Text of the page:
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Monday, 24 May 2010

Brecknock Arms



We had a good night in the Brecknock on Saturday, but then it's hard not to have a good night in such an excellent pub. We caught the 18:58 train from Tonbridge, alighting at Frant station, and then walked the short distnce up to the pub. On the way we called in to the newly opened village shop; it's always good to see a shop opening in a village (or indeed anywhere), as it's normally the other way round. Suitably laden with purchases to nibble on the way home (Kettle Chips and the like), we wandered up to the pub ready for some serious enjoyment of Harveys.

The pub was busy; the village cricket team had just finished their game and the place was full of thirsty cricketers keen to quench their thirst on some of Lewes's finest. Most of the team though were outside, taking advantage of the unusually hot May weather, so we had no trouble in finding a table. The latter was important, because we wanted somewhere to spread our maps and guide-books out; the main objective of the evening being to sort out the route, and stages for our latest long-distance walk. After succesfully completing the South Downs Way last year, my friend Eric and I are planning to walk the Wealdway. This is a slightly shorter footpath that runs from Gravesend, on the Thames Estuary, to Eastbourne on the south coast.

By the end of the evening we had sorted out the itinerary and accommodation stops for the first four days of the walk. This will take us through Kent and well into Sussex following a southwards course, initially across the North Downs and the Greensand Ridge before crossing the main part of Ashdown Forest, in the centre of the Weald. In between studying maps and guide-book, we kept ourselves well lubricated with some of the excellent Harveys Best, which landlord Joe always keeps in absolute tip-top condition.

For those not in the know, the Brecknock Arms is a Harveys tied pub in the middle of Bells Yew Green, a small village a few miles south east of Tunbridge Wells. It is easily reached by train from the latter, and also from Tonbridge, where I live. Confusingly, the nearby station is called Frant, even though Frant village is about a mile and a half away. The pub underwent a bit of a refit just over a year ago, which resulted in moving the bar back, and providing a connection between the two former separate bars. The Brecknock is a real community local, and being on the national rail network also attracts its fair share of visitors from further afield, of which I am happy to include myself.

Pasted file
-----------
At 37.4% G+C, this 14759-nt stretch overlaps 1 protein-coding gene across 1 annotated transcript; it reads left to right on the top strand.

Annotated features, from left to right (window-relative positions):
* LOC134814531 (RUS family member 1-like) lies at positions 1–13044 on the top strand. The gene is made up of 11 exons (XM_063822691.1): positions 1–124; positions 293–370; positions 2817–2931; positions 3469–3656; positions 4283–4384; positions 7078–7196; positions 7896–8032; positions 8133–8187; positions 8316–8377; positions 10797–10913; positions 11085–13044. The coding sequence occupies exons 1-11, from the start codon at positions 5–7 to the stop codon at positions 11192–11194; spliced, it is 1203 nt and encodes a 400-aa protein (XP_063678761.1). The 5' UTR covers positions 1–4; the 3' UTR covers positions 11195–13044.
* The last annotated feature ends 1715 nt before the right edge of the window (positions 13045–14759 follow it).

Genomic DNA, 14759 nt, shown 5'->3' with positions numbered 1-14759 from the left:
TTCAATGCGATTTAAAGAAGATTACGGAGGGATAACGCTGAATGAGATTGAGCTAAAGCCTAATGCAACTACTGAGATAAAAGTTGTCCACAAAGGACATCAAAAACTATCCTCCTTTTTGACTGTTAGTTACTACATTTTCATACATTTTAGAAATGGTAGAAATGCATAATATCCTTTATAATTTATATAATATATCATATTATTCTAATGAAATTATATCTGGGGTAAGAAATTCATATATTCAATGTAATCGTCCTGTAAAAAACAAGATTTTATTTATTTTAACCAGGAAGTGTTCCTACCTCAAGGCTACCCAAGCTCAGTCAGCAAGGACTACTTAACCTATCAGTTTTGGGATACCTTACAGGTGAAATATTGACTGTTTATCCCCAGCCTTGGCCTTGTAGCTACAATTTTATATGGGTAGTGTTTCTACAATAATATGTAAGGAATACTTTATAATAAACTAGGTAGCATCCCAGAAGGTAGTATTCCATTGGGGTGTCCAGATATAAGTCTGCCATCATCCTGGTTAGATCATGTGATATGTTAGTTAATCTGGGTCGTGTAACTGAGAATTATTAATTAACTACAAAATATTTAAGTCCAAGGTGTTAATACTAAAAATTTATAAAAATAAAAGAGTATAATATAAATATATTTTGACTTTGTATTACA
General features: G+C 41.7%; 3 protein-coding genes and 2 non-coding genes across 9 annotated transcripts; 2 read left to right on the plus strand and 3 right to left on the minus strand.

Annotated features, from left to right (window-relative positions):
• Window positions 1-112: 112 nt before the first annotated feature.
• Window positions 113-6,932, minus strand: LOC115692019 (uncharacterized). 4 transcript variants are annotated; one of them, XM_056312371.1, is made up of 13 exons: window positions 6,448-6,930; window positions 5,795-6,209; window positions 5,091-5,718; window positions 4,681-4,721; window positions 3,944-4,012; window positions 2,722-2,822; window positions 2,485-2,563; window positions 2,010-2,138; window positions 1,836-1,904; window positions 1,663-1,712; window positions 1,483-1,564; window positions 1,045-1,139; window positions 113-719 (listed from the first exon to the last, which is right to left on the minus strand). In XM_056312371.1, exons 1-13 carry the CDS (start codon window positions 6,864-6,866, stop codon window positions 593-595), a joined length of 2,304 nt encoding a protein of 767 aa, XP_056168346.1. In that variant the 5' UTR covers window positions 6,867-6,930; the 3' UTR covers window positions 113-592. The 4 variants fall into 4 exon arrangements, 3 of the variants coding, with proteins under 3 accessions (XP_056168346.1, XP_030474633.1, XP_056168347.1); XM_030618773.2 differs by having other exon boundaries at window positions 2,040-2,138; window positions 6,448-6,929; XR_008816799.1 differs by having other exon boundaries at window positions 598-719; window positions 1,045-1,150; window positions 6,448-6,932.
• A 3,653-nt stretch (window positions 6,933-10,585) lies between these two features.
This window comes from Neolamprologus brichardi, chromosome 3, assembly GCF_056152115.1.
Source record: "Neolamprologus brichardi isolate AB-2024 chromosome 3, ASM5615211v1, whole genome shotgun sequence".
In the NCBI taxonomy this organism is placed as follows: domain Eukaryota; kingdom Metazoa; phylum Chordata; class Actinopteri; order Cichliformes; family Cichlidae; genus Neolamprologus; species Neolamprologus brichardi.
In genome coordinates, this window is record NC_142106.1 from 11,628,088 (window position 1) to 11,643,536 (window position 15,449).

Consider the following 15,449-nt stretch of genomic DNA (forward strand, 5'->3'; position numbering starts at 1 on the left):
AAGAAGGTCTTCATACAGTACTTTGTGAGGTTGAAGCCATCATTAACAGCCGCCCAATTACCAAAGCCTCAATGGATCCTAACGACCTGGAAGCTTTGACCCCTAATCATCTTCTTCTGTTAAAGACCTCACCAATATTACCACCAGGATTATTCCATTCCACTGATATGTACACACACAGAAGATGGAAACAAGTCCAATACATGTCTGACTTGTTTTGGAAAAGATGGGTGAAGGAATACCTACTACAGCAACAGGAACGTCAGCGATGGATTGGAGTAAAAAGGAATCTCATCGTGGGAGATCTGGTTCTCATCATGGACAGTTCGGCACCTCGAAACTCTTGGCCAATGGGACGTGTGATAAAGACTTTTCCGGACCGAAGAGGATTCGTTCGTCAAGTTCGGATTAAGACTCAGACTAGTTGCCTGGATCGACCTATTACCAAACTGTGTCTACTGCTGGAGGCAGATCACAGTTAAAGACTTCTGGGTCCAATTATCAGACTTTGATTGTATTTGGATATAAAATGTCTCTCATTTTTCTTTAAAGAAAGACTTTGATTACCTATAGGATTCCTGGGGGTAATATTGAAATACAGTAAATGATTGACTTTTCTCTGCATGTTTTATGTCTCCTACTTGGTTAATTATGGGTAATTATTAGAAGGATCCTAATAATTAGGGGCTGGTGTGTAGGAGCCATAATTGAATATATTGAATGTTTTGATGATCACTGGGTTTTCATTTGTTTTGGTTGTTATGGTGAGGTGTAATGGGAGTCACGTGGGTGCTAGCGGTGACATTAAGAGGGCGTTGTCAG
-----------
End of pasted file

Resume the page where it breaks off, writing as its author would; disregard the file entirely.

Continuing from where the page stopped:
Joe and his partner Charlotte, have been at the pub for a couple of years now, having taken over from the previous, long-serving tenants. They serve good quality food, from a varied menu, and also usually feature one of Harveys seasonal ales. On Saturday, Knots of May Light Mild was on sale alongside the Best Bitter, but this 3.0% beer is a bit on the weak side for my taste and even though we sank quite a few pints that night, the Best Bitter was just perfect.

Much earlier in the year we held our Good Beer Guide Selection Meeting at the pub, and seeing as the meeting took place on a Sunday lunchtime, many of us went for the option of Sunday lunch first. It was a freezing cold January day, and the Harveys Old Ale we enjoyed that day, alongside the Fullers London Porter, which was on as a guest ale, were just the ticket. All of this proves that whatever the season, the Brecknock is definitely a pub that is well worth seeking out.

4 comments:

Paul Garrard said...

Presumably Fullers brew London Porter all year round now? It is a beer I love but not sure I'd want to drink it in warmer weather.

Paul Bailey said...

I'm not sure about London Porter being brewed all year round Paul. It was back in January when the Brecknock had it on, and it was just the thing, given the cold weather.

Kieran Haslett-Moore said...

I suspect there are batches brewed regulary for keg and bottle packaging through the year. It a winter seasonal in cask.

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